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Ideas of Marx still offer answers for today’s problems

Author  :  Zhang Qianyuan     Source  :    Chinese Social Sciences Today     2018-05-24

In the speech delivered at the ceremony to commemorate the 200th anniversary of Karl Marx’s birth, Chinese President Xi Jinping, also general secretary of the Communist Party of China Central Committee and chairman of the Central Military Commission, pointed out that Marxist theory, like a spectacular sunrise, illuminates the path on which humans explore the law of history and seek their own emancipation. 

In the past two centuries, human society has undergone profound changes. The scientific theory named after Marx guides the progress of human society and still shines the light of truth. What endows Marxism with enduring vitality?

As a political activist, Marx had great aspirations and remained committed to the struggle for human liberation, fighting to overthrow the old world and replace it with a new one. As a scholar, he took up the mission and sought to climb the peak of thought despite difficulties and ordeals in order to pursue truth. Keeping in line with the times, sharing destiny with the people, focusing on and responding to the major tasks of the times and the reality—this is what makes Marxism ever renewed and vigorous. 

Practice-oriented outlook

Even in his youth, he proposed to alter the world. He said, “the philosophers have only interpreted the world in various ways; the point, however, is to change it.” Speculative construction is indeed important, but it does not develop any real content. Speculation must, in order to attain some semblance of real content, try somehow to find its way back from the “Fruit.” In the early period of Marx’s career planning, he bore in mind the firm conviction to work for the perfection and happiness of his contemporaries.

During his later revolutionary career, he fought for the happiness of all mankind. He advocated the practical application of principles. Throughout his lifetime, he dedicated himself to combining the general law of human social development with the specific conditions of different countries, and applied the law based on the differentiated economic and political conditions of the countries, by which the strategy of the proletarian revolution can be found. 

Devotion to scientific theory

Marx endured unimaginable hardships in attempts to establish a scientific theoretical system. In the 1850s and 1860s, he devoted himself to the study of political economy. He usually did research in the library from 9 a.m. to 7 p.m. and would write at night until 3 a.m. or 4 a.m. From the beginning of 1851 to the fall of the year, Marx read works by as many as 80 authors and carefully took notes. From August 1861 to June 1863, he wrote 1,472 quarto-sized pages of manuscripts, which took up a total of 23 notebooks. During the years of Marx’s theoretical study, illness could not stop him from thinking, poverty could not stop him from working, persecution could not make him yield, and displacement, homelessness did not preclude him from continuing to think. He was undaunted in the pursuit of truth.

Self-criticism for truth

While conducting scientific research, Marx tried to observe things according to their original looks, and understand them objectively by grasping the nature of the reality, instead of tailoring the facts based on the subjective personal or hierarchical need. Marx was loyal to the truth and never complacent about his theoretical achievement. In 1872, 24 years after the Communist Manifesto was published, he said frankly that the manifesto was out of date in many respects due to the development of big industry and the workers’ movement. It takes courage to criticize others in terms of theoretical research and it is especially valuable to be self-critical.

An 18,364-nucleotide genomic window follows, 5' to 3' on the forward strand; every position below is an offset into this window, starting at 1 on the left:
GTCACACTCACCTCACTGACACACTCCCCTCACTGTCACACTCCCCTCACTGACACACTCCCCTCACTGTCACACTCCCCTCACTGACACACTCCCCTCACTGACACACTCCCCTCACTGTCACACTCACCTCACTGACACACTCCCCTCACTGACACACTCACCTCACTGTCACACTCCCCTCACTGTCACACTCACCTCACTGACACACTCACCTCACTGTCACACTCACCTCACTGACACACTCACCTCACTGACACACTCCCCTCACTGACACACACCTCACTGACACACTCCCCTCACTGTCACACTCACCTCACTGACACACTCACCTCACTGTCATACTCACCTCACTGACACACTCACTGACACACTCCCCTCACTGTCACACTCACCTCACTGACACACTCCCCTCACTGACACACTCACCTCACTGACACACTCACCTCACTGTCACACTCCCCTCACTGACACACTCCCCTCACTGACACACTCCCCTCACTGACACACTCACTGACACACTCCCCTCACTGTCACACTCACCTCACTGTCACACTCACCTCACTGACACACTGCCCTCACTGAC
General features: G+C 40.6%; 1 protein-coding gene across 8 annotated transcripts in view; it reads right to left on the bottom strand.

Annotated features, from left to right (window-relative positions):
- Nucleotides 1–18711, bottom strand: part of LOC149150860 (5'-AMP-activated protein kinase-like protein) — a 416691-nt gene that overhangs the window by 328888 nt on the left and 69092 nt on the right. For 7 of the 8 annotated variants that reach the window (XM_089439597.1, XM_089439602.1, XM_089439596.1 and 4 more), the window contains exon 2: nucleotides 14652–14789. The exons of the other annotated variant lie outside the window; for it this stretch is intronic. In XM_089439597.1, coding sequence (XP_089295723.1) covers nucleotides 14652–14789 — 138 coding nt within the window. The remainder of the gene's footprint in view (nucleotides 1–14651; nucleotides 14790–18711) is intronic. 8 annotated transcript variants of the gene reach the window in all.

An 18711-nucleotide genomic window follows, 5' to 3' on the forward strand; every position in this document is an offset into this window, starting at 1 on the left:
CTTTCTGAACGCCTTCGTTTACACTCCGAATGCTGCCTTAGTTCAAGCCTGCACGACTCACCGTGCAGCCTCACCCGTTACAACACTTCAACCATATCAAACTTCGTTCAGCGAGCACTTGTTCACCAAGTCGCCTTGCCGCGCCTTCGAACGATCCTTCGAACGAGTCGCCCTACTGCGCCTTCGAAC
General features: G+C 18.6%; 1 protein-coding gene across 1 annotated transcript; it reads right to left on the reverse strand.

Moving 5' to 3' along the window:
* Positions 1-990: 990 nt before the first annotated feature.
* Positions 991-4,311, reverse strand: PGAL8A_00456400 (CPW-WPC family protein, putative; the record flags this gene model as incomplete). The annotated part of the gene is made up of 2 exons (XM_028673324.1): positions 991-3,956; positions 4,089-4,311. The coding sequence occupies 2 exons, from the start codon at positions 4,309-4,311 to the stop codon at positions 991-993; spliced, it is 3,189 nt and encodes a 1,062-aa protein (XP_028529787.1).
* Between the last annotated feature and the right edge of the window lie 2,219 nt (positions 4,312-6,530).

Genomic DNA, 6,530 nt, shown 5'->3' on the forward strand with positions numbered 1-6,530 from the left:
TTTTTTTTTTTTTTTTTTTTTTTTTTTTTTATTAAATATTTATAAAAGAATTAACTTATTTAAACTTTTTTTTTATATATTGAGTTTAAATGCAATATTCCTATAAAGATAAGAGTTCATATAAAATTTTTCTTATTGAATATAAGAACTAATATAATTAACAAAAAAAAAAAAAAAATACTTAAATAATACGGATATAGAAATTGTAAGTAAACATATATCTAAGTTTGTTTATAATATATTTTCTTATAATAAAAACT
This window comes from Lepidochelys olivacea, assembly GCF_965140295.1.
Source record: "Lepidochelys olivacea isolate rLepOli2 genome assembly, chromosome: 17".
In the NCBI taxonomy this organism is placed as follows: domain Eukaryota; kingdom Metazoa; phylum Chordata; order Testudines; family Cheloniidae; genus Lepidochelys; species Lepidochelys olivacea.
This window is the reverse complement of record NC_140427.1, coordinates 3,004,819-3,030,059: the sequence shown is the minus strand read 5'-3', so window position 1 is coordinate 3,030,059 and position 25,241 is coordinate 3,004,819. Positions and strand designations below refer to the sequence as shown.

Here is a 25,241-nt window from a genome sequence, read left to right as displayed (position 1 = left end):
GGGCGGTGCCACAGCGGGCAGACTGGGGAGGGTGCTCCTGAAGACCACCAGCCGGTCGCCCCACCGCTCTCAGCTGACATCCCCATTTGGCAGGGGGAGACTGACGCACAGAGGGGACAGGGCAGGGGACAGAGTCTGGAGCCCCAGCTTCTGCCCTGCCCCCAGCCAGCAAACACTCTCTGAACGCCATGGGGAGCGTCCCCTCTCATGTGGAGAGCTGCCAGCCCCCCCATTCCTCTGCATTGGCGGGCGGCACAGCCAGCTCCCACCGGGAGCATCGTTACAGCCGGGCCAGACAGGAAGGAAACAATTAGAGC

Meticulous scholarly attitude

That Marx was so meticulous and conscientious—even harsh—about his academic research is because he was bonding with the proletariat. In order for the working class to clearly understand his theory, he tried to use plain, easily understandable language. In his Reminiscences of Marx, Paul Lafargue, a French Marxist and Marx’s son-in-law, wrote that Marx was never satisfied with secondhand information. He always went to the source itself, no matter how tedious the process.

Capital contains so many quotations from obscure authors that one might think Marx wanted to show off how well read he was. He had no such intention. He considered himself obliged to name the author who had first expressed an idea or formulated it most correctly, no matter how insignificant and little known he was. His critics were never able to prove that he was negligent or that he based his arguments on facts which did not bear strict checking. 

Marx’s thought and theory, while stemming from the era he was living in, went beyond that era. They are both the essence of the spirit of that era and the spirit of all humanity. That we commemorate Marx today is to, under the guidance of the Xi Jinping Thought on Socialism with Chinese Characteristics for a New Era, develop Marxism in the 21stcentury and in contemporary China, and keep writing the new chapter of adhering to and developing socialism with Chinese characteristics in the new era.

 

Zhang Qianyuan is a professor from the School of Marxism at Wuhan University.

 

(Edited and translated by BAI LE) 

 

 

 

 

 

 

 

Editor: Yu Hui

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